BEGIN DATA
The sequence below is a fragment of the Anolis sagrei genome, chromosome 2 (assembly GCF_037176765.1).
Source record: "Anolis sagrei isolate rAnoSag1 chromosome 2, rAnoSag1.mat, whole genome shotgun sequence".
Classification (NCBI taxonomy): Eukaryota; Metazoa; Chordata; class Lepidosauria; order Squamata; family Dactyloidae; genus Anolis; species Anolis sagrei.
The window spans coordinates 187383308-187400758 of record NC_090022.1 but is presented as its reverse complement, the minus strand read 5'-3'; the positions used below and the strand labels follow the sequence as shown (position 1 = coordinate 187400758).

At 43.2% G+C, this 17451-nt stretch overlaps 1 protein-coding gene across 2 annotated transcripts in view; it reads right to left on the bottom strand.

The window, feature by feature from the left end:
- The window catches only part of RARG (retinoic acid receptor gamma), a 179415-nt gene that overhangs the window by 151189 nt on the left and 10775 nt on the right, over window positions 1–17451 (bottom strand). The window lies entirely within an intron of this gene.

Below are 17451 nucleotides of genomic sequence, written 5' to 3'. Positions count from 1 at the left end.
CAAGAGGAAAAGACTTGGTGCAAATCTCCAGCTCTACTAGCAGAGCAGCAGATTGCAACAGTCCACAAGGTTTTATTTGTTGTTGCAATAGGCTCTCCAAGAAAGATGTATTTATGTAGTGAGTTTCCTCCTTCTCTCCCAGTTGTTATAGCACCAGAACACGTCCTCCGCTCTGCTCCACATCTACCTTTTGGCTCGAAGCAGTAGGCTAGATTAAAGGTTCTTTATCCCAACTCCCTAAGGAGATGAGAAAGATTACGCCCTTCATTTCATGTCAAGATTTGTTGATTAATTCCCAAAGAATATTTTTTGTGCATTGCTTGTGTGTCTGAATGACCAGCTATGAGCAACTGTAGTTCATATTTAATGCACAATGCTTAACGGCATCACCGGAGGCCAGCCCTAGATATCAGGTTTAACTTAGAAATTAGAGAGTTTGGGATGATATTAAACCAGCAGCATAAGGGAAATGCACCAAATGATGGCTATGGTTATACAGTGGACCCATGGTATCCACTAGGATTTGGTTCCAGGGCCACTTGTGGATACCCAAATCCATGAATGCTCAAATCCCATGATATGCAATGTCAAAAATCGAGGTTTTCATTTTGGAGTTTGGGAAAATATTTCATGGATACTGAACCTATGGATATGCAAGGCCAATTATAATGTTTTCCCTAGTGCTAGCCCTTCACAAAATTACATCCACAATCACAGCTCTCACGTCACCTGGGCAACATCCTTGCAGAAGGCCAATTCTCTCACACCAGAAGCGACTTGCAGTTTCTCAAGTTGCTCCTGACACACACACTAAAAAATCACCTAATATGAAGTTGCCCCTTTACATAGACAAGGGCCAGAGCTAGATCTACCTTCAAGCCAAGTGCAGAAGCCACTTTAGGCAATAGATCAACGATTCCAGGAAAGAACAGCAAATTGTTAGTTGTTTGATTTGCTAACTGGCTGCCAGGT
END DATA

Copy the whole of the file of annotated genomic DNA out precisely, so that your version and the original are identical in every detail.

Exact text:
The sequence below is a fragment of the Anolis sagrei genome, chromosome 2 (assembly GCF_037176765.1).
Source record: "Anolis sagrei isolate rAnoSag1 chromosome 2, rAnoSag1.mat, whole genome shotgun sequence".
Classification (NCBI taxonomy): Eukaryota; Metazoa; Chordata; class Lepidosauria; order Squamata; family Dactyloidae; genus Anolis; species Anolis sagrei.
The window spans coordinates 187383308-187400758 of record NC_090022.1 but is presented as its reverse complement, the minus strand read 5'-3'; the positions used below and the strand labels follow the sequence as shown (position 1 = coordinate 187400758).

At 43.2% G+C, this 17451-nt stretch overlaps 1 protein-coding gene across 2 annotated transcripts in view; it reads right to left on the bottom strand.

The window, feature by feature from the left end:
- The window catches only part of RARG (retinoic acid receptor gamma), a 179415-nt gene that overhangs the window by 151189 nt on the left and 10775 nt on the right, over window positions 1–17451 (bottom strand). The window lies entirely within an intron of this gene.

Below are 17451 nucleotides of genomic sequence, written 5' to 3'. Positions count from 1 at the left end.
CAAGAGGAAAAGACTTGGTGCAAATCTCCAGCTCTACTAGCAGAGCAGCAGATTGCAACAGTCCACAAGGTTTTATTTGTTGTTGCAATAGGCTCTCCAAGAAAGATGTATTTATGTAGTGAGTTTCCTCCTTCTCTCCCAGTTGTTATAGCACCAGAACACGTCCTCCGCTCTGCTCCACATCTACCTTTTGGCTCGAAGCAGTAGGCTAGATTAAAGGTTCTTTATCCCAACTCCCTAAGGAGATGAGAAAGATTACGCCCTTCATTTCATGTCAAGATTTGTTGATTAATTCCCAAAGAATATTTTTTGTGCATTGCTTGTGTGTCTGAATGACCAGCTATGAGCAACTGTAGTTCATATTTAATGCACAATGCTTAACGGCATCACCGGAGGCCAGCCCTAGATATCAGGTTTAACTTAGAAATTAGAGAGTTTGGGATGATATTAAACCAGCAGCATAAGGGAAATGCACCAAATGATGGCTATGGTTATACAGTGGACCCATGGTATCCACTAGGATTTGGTTCCAGGGCCACTTGTGGATACCCAAATCCATGAATGCTCAAATCCCATGATATGCAATGTCAAAAATCGAGGTTTTCATTTTGGAGTTTGGGAAAATATTTCATGGATACTGAACCTATGGATATGCAAGGCCAATTATAATGTTTTCCCTAGTGCTAGCCCTTCACAAAATTACATCCACAATCACAGCTCTCACGTCACCTGGGCAACATCCTTGCAGAAGGCCAATTCTCTCACACCAGAAGCGACTTGCAGTTTCTCAAGTTGCTCCTGACACACACACTAAAAAATCACCTAATATGAAGTTGCCCCTTTACATAGACAAGGGCCAGAGCTAGATCTACCTTCAAGCCAAGTGCAGAAGCCACTTTAGGCAATAGATCAACGATTCCAGGAAAGAACAGCAAATTGTTAGTTGTTTGATTTGCTAACTGGCTGCCAGGT